– Average guest age: as most Bartenders can tell you, the average 20-something will probably lean towards something different than your grandparents might select. So if most of your guests are younger, get things that are more “trendy” like rosé, prosecco, IPA’s, ciders, or even the spiked seltzers. The same on the other end, many people that have a tad more “experience” let’s say, tend to stick with the classics; Cabernet, Chardonnay, less-hoppy beer, and are more scared of rosés because they lived through the dreaded “white zins” of the 80’s and 90’s, and that’s what they associate with “pink wine.” Of course, those are extreme generalizations for the different age groups and there are many who don’t fit those assumptions, but it is a starting point to consider.
– General guest preferences: Any pro can give you a list of what is trending, what is typically most popular this year, what beers are “in season” but you know your guests much better than we do. If you know your guests are big on craft beer, get more craft beer or less “macro” beers, or if you know you have a big group of wine drinkers, go heavier when ordering the wine.
– Budget: When it comes down to it, get what is within your budget. Creating a thoughtful alcohol selection is considerate to your guests and will help create the “vibe” you’re hoping for -amongst all the other details of the day you’ve worked on- but at the end of the day, no one is going to leave because you didn’t offer the full variety their favorite watering hole provides, or that obscurely-expensive wine bottle they found while touring the winery in the Willamette Valley last spring. So do the best you can with the amount you’re looking to spend, and reach out if you need help finding the best pricing, selection, or value for your money. Our goal is to save you money, by helping you not waste money on items you probably don’t need, or too much of one option.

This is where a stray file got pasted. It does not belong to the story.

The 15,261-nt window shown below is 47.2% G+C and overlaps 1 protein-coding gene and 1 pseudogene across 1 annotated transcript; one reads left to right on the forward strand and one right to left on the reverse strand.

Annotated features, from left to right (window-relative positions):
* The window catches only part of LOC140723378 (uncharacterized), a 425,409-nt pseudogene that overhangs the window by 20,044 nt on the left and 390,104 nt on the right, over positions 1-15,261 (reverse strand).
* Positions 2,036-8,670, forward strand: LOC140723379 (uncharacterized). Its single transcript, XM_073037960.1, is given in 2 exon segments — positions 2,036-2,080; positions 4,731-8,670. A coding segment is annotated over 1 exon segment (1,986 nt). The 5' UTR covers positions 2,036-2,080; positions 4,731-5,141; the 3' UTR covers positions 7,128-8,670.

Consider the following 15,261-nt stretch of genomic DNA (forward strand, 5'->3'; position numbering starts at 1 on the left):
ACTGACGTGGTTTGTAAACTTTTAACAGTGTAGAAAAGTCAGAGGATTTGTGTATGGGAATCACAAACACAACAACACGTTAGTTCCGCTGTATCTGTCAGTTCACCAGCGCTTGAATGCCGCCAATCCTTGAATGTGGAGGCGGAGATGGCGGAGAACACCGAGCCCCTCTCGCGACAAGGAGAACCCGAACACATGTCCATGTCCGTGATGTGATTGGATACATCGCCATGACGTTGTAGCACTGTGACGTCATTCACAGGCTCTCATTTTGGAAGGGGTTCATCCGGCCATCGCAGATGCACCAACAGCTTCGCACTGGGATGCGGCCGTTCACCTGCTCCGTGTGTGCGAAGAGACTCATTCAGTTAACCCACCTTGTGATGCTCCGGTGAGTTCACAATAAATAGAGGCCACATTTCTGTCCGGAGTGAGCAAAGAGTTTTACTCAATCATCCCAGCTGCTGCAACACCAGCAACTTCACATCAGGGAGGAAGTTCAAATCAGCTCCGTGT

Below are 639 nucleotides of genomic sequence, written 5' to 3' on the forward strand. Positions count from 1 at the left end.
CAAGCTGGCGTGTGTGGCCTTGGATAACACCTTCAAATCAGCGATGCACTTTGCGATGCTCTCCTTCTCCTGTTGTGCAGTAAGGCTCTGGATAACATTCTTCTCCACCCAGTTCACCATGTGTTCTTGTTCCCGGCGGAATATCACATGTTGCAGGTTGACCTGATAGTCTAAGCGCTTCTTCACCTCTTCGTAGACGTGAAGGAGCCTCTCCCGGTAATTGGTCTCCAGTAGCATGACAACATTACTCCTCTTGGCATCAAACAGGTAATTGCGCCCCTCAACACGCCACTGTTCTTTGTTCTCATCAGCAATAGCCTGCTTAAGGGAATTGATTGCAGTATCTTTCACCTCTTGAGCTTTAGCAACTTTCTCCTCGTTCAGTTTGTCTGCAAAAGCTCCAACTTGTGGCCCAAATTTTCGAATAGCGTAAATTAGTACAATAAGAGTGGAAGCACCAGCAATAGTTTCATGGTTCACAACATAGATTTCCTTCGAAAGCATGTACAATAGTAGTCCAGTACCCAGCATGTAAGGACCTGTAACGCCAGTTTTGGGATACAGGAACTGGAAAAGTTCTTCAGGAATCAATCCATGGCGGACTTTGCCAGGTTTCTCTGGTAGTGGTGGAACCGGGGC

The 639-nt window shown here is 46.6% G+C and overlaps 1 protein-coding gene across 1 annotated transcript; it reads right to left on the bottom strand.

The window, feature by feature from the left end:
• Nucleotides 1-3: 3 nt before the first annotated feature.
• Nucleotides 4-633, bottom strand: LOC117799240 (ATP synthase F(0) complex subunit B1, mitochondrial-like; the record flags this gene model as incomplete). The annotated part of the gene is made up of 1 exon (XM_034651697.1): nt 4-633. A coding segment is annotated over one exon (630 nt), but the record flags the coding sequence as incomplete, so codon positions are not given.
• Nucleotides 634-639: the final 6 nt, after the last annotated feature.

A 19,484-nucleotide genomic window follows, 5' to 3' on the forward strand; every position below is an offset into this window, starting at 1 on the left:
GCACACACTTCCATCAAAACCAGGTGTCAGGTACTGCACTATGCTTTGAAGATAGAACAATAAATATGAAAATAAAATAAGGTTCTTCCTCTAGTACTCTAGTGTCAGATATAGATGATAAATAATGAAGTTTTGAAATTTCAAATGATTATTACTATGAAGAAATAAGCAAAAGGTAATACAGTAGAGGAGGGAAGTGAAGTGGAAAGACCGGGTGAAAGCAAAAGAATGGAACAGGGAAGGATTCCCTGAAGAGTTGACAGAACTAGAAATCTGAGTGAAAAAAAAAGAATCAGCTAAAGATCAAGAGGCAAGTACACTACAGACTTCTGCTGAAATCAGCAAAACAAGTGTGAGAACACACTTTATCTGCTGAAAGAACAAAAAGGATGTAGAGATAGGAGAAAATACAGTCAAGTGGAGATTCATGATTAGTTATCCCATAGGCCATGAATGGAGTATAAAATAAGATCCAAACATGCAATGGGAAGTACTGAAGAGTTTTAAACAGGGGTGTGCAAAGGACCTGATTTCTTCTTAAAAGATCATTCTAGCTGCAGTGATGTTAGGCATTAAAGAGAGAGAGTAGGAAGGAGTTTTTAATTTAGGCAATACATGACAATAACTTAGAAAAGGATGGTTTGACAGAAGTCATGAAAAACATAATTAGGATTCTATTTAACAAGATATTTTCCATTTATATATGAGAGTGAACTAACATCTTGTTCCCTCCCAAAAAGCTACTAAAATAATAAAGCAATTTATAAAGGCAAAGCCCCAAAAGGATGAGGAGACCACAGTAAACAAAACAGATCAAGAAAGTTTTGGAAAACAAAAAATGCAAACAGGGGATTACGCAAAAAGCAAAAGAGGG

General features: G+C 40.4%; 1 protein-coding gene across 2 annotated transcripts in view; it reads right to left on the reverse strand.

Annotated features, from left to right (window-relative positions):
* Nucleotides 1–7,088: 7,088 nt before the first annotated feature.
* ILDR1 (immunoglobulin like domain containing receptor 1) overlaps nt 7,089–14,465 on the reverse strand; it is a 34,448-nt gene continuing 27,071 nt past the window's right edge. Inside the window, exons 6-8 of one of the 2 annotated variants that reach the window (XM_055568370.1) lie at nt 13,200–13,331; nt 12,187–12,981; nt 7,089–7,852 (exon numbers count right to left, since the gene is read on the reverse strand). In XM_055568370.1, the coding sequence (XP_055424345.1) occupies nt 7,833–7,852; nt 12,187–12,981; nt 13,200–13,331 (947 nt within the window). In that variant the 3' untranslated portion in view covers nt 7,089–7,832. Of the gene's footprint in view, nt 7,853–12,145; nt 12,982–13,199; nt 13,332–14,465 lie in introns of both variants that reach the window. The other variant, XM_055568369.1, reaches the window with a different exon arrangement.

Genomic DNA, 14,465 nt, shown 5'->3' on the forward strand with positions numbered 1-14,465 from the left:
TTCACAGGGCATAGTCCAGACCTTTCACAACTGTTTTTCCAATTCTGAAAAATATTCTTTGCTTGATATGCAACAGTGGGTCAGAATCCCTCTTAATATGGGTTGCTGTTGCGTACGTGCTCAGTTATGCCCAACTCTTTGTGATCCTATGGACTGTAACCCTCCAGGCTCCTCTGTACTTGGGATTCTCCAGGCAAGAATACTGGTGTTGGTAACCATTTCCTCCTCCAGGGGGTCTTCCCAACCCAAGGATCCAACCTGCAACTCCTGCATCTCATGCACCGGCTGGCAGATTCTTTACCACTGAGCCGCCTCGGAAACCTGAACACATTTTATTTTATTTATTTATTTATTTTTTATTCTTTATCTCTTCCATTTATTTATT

“OK, I know what I’m going to buy, but how much should I buy?” Well, there’s no easy answer to that one, and so we’ll save it for our next blog with a much more in-depth answer, but as we’ve noted in past blogs, most wine is returnable, so if you’re going to splurge, aim for more wine if you know your guests will enjoy it. Some beer can be returned, but mostly it is yours once it leaves the store. So, consider the same options, as listed above, but a general rule-of-thumb:
** The average 4-hour reception: 3-4 drinks per guest **
(or 1 drink per guest, per hour)
NOTE: Yes, there will be some that drink more than that, but then there typically will be some that don’t drink at all, or very minimal.
Also, if most of your guests are from out-of-town and will be taking taxis, guest shuttles, or public transportation, you may want to lean more toward “3 drinks per person” since they probably won’t be relying on a designated driver which will “up” the average per guest. If it is local, where most of your guests will be arriving by their own car, or it is at a venue where a long drive is required, consider lowering it to “2 drinks per person” since most guests will have to rely on a designated driver.
With all of those factors, we’ve broken down a very general list of ratios and styles of beer and wine that we’d buy if we were in your shoes in a couple different scenarios: